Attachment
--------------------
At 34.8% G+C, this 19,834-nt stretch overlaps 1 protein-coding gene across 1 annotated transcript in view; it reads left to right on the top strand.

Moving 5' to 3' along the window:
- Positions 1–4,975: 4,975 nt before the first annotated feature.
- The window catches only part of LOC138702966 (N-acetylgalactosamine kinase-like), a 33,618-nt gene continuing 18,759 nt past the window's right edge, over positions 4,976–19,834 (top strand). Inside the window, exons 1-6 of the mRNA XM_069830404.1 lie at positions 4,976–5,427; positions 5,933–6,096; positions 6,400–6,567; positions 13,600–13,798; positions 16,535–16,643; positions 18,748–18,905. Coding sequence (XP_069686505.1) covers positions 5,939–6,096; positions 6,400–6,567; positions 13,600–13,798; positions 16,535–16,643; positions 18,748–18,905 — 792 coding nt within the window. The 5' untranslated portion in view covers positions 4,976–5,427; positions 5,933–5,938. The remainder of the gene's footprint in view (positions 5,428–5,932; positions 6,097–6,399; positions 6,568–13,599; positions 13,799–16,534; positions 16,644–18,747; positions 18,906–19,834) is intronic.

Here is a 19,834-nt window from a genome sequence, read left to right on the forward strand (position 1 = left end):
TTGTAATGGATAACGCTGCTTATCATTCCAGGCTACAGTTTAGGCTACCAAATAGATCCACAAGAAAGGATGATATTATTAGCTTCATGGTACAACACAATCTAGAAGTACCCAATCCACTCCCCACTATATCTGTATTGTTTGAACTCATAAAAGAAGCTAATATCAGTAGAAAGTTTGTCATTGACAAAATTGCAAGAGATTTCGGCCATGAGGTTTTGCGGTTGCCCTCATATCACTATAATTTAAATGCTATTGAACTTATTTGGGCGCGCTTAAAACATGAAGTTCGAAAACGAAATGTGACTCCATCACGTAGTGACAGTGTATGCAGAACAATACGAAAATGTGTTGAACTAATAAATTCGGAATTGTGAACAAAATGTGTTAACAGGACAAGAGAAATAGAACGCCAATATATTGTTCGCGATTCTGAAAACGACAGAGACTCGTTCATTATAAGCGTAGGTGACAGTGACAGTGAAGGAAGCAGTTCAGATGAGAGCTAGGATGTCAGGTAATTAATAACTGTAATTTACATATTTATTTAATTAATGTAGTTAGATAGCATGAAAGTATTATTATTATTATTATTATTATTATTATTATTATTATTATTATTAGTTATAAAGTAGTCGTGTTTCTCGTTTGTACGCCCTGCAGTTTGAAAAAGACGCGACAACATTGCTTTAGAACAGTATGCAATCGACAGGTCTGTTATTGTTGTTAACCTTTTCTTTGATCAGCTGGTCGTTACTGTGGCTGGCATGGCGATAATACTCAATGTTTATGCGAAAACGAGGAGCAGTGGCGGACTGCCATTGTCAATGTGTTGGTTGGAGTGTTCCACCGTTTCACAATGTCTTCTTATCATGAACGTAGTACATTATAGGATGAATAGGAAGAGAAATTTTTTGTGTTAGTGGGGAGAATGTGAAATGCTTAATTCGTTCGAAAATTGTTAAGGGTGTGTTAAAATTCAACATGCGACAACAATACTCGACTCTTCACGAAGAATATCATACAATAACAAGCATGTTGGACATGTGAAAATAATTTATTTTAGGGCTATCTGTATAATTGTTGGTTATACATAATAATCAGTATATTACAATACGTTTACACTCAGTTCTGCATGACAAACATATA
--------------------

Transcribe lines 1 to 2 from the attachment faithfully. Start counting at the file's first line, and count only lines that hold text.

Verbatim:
At 34.8% G+C, this 19,834-nt stretch overlaps 1 protein-coding gene across 1 annotated transcript in view; it reads left to right on the top strand.

Moving 5' to 3' along the window: